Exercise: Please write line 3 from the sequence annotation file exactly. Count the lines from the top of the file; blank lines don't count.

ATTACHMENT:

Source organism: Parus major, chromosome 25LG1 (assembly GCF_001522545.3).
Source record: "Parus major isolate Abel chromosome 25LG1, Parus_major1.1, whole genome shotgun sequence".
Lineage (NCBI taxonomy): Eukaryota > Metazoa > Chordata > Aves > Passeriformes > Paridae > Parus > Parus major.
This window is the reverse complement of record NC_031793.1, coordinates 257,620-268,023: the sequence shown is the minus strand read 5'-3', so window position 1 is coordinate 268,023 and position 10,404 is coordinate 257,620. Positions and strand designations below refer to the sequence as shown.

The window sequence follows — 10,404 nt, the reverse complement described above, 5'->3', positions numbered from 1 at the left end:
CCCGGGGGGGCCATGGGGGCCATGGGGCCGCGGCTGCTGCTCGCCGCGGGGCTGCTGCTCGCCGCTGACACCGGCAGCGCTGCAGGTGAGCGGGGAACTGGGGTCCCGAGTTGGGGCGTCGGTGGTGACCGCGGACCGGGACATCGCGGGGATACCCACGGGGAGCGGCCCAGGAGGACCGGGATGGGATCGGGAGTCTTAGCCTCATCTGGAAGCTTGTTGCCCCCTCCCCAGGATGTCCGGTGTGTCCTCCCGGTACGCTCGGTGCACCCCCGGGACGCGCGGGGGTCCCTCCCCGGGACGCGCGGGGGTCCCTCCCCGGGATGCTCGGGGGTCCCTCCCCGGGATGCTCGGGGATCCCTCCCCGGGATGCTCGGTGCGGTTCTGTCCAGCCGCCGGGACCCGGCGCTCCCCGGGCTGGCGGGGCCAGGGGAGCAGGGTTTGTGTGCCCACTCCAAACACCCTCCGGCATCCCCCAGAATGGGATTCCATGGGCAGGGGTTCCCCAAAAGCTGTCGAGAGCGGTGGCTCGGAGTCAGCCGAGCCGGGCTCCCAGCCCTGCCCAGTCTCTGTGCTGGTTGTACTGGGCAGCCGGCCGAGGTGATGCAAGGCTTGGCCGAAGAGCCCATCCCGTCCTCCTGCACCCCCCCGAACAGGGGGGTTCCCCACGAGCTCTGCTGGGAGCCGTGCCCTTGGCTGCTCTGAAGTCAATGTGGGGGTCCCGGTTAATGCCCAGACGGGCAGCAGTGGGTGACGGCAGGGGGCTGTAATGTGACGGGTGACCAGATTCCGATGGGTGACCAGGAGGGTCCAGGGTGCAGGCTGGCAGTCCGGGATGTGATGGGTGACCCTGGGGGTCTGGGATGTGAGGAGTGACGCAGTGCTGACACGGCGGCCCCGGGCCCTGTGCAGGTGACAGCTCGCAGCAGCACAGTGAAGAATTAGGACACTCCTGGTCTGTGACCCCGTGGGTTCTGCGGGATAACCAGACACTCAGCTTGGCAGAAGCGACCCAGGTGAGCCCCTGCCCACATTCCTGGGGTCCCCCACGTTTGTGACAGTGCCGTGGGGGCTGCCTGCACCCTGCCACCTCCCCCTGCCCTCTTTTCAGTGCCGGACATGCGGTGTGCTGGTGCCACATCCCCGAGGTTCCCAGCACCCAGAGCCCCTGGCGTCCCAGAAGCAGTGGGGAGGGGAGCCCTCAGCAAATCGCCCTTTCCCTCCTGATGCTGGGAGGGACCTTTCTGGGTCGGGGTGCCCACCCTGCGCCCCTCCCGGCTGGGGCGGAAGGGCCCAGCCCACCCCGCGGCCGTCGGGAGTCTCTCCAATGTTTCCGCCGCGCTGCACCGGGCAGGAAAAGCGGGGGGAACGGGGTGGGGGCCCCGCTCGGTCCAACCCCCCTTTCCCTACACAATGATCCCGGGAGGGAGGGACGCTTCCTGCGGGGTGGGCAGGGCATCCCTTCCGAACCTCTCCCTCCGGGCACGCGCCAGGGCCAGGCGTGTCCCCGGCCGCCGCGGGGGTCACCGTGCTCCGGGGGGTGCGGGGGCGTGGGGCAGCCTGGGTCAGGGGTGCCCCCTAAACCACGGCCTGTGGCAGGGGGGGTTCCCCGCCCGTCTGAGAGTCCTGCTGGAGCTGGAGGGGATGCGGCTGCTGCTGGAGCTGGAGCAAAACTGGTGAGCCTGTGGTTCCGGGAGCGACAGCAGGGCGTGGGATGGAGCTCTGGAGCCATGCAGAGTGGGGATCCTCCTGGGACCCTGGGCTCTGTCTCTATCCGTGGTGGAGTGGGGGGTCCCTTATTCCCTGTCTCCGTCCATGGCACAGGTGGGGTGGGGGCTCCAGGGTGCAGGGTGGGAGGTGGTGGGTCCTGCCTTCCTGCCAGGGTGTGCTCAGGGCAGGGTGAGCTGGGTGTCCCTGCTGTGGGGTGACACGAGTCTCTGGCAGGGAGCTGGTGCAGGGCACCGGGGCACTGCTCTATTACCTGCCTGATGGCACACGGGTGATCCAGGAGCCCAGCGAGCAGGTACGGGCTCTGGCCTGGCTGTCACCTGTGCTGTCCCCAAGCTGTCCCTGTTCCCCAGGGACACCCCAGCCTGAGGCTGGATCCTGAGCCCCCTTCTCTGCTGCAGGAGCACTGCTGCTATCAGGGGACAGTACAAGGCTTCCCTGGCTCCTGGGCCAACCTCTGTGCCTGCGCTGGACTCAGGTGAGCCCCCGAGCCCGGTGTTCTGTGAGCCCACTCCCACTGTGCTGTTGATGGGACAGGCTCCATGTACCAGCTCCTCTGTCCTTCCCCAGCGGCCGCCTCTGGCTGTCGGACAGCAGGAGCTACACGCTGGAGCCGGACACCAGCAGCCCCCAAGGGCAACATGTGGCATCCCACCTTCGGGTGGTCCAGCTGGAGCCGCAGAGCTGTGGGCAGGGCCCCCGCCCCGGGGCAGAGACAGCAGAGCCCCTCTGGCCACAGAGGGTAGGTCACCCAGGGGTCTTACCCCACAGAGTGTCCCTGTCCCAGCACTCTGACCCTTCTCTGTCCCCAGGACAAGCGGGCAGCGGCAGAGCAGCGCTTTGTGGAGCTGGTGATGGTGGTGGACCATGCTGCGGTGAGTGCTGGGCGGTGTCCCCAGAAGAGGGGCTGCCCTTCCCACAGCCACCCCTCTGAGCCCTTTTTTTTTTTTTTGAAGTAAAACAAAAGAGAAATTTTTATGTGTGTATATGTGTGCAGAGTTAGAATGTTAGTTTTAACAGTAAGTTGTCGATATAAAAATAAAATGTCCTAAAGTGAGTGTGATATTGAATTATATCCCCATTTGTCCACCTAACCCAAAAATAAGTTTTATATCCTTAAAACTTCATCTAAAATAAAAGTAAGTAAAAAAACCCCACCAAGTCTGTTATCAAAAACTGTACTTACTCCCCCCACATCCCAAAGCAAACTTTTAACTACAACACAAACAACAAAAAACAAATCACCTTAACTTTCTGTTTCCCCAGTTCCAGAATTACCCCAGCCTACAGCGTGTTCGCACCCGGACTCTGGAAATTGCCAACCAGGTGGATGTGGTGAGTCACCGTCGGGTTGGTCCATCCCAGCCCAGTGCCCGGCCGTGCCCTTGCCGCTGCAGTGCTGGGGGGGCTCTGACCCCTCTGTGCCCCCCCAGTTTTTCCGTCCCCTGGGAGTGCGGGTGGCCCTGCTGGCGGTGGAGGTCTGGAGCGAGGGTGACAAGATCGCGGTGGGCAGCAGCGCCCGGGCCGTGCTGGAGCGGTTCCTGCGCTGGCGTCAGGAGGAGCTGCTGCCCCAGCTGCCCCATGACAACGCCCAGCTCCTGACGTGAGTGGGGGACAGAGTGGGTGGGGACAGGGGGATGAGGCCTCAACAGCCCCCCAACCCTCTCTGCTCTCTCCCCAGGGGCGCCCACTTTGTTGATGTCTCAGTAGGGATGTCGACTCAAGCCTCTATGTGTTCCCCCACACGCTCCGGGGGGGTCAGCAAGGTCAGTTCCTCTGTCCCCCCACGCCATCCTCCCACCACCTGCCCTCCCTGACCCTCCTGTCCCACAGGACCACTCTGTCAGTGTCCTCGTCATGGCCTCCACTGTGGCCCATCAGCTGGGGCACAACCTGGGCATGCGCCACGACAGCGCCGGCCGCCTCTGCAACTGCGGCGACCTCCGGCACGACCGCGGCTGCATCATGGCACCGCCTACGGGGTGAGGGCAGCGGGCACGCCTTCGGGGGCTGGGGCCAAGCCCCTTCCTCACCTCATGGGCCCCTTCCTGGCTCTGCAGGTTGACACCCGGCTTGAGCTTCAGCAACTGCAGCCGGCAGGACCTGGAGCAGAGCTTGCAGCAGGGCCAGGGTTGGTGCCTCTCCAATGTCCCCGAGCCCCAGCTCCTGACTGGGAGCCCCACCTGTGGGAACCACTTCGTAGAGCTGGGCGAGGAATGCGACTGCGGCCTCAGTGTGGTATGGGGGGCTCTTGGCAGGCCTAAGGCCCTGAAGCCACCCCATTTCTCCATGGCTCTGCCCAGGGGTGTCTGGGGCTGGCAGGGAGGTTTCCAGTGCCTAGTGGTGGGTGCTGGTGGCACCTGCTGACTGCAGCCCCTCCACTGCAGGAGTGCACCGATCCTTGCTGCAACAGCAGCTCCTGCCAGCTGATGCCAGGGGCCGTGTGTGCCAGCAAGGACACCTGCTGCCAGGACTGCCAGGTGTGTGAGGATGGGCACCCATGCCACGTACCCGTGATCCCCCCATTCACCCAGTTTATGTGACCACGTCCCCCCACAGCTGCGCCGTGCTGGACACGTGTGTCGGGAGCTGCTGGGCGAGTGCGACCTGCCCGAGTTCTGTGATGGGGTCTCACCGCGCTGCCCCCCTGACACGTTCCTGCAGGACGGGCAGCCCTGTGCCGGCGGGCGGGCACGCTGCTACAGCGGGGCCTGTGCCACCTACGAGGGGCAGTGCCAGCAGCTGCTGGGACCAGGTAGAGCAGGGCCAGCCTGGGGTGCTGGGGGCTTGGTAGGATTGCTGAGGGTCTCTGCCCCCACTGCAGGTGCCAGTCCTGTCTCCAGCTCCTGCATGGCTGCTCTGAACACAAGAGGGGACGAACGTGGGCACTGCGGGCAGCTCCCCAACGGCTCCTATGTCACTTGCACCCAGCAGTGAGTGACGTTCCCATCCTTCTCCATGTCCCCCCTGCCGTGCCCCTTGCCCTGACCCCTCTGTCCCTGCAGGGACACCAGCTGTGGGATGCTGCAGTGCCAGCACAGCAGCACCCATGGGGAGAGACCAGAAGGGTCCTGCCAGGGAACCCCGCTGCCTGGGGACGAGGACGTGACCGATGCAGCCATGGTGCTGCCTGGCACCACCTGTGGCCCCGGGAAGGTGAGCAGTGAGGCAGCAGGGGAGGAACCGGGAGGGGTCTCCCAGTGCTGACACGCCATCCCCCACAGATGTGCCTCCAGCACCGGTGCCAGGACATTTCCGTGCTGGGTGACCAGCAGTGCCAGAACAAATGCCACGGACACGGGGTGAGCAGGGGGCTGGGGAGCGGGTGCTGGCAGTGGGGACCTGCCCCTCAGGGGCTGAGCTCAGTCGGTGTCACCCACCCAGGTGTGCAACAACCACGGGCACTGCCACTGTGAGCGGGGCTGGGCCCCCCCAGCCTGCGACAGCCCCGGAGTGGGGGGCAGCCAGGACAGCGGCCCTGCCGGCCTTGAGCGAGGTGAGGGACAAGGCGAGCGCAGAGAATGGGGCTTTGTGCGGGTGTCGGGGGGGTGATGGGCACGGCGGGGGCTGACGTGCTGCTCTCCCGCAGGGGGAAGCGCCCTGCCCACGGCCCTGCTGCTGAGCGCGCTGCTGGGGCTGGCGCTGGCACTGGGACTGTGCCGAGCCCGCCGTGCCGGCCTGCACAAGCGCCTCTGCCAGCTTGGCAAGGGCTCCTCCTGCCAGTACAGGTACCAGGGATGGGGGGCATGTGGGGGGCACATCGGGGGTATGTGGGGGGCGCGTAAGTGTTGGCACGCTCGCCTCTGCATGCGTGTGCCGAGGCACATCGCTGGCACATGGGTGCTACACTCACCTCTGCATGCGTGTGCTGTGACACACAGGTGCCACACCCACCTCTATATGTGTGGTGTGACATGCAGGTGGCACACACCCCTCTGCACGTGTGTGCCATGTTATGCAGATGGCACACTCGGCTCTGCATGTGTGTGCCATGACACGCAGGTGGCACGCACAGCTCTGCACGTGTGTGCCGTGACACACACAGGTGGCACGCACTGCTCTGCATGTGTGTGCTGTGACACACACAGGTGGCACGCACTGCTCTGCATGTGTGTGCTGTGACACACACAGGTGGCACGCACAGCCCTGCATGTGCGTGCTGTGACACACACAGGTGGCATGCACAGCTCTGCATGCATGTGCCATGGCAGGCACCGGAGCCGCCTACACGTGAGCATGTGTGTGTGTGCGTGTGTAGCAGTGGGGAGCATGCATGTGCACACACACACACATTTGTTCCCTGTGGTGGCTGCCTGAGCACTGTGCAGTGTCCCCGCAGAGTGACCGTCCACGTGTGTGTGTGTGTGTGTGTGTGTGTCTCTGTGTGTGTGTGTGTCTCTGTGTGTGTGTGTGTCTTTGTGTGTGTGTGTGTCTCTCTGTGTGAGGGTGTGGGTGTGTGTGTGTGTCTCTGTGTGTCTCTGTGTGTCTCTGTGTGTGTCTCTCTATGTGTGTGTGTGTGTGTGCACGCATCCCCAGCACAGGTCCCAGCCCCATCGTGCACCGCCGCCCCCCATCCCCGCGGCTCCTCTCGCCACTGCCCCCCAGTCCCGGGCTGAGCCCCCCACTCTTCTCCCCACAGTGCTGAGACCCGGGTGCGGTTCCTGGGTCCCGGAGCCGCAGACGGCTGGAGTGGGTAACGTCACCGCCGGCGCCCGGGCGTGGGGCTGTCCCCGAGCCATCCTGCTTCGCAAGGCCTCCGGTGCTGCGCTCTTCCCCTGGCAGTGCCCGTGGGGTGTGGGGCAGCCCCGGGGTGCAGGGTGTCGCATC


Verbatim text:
Lineage (NCBI taxonomy): Eukaryota > Metazoa > Chordata > Aves > Passeriformes > Paridae > Parus > Parus major.